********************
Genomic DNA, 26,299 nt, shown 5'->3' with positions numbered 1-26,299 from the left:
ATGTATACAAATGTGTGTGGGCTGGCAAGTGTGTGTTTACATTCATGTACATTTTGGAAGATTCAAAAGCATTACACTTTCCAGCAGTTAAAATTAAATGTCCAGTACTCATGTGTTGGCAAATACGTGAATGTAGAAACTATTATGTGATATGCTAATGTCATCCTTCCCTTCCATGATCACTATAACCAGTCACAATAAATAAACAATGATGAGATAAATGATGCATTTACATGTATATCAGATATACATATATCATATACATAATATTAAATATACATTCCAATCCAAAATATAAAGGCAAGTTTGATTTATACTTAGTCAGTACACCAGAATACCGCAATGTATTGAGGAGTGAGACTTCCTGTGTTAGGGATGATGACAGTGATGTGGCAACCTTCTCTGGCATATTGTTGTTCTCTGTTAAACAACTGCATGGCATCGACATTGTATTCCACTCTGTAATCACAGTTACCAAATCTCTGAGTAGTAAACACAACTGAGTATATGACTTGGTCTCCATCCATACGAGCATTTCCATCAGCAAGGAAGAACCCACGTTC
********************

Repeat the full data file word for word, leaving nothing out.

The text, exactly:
Genomic DNA, 26,299 nt, shown 5'->3' with positions numbered 1-26,299 from the left:
ATGTATACAAATGTGTGTGGGCTGGCAAGTGTGTGTTTACATTCATGTACATTTTGGAAGATTCAAAAGCATTACACTTTCCAGCAGTTAAAATTAAATGTCCAGTACTCATGTGTTGGCAAATACGTGAATGTAGAAACTATTATGTGATATGCTAATGTCATCCTTCCCTTCCATGATCACTATAACCAGTCACAATAAATAAACAATGATGAGATAAATGATGCATTTACATGTATATCAGATATACATATATCATATACATAATATTAAATATACATTCCAATCCAAAATATAAAGGCAAGTTTGATTTATACTTAGTCAGTACACCAGAATACCGCAATGTATTGAGGAGTGAGACTTCCTGTGTTAGGGATGATGACAGTGATGTGGCAACCTTCTCTGGCATATTGTTGTTCTCTGTTAAACAACTGCATGGCATCGACATTGTATTCCACTCTGTAATCACAGTTACCAAATCTCTGAGTAGTAAACACAACTGAGTATATGACTTGGTCTCCATCCATACGAGCATTTCCATCAGCAAGGAAGAACCCACGTTC